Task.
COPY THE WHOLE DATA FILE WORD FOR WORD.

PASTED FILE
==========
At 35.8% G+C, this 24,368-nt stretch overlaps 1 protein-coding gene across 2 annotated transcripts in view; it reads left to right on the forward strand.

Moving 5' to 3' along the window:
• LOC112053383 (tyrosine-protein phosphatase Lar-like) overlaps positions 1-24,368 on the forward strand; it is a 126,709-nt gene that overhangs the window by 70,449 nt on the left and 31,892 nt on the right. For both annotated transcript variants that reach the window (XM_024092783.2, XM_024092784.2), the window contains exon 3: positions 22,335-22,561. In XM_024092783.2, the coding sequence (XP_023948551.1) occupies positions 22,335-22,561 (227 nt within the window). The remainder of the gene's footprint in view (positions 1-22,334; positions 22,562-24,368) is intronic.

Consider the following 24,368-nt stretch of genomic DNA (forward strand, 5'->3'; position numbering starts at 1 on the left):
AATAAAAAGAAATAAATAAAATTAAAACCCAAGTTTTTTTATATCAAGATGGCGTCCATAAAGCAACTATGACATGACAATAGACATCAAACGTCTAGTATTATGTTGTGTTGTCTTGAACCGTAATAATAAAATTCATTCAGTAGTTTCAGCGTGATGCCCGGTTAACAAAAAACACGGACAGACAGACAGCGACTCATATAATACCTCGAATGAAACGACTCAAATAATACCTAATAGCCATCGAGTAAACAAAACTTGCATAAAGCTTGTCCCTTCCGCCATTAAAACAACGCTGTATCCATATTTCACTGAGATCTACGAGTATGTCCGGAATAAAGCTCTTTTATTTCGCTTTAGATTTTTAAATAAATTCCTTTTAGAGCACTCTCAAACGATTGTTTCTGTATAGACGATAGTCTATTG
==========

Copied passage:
At 35.8% G+C, this 24,368-nt stretch overlaps 1 protein-coding gene across 2 annotated transcripts in view; it reads left to right on the forward strand.

Moving 5' to 3' along the window:
• LOC112053383 (tyrosine-protein phosphatase Lar-like) overlaps positions 1-24,368 on the forward strand; it is a 126,709-nt gene that overhangs the window by 70,449 nt on the left and 31,892 nt on the right. For both annotated transcript variants that reach the window (XM_024092783.2, XM_024092784.2), the window contains exon 3: positions 22,335-22,561. In XM_024092783.2, the coding sequence (XP_023948551.1) occupies positions 22,335-22,561 (227 nt within the window). The remainder of the gene's footprint in view (positions 1-22,334; positions 22,562-24,368) is intronic.

Consider the following 24,368-nt stretch of genomic DNA (forward strand, 5'->3'; position numbering starts at 1 on the left):
AATAAAAAGAAATAAATAAAATTAAAACCCAAGTTTTTTTATATCAAGATGGCGTCCATAAAGCAACTATGACATGACAATAGACATCAAACGTCTAGTATTATGTTGTGTTGTCTTGAACCGTAATAATAAAATTCATTCAGTAGTTTCAGCGTGATGCCCGGTTAACAAAAAACACGGACAGACAGACAGCGACTCATATAATACCTCGAATGAAACGACTCAAATAATACCTAATAGCCATCGAGTAAACAAAACTTGCATAAAGCTTGTCCCTTCCGCCATTAAAACAACGCTGTATCCATATTTCACTGAGATCTACGAGTATGTCCGGAATAAAGCTCTTTTATTTCGCTTTAGATTTTTAAATAAATTCCTTTTAGAGCACTCTCAAACGATTGTTTCTGTATAGACGATAGTCTATTG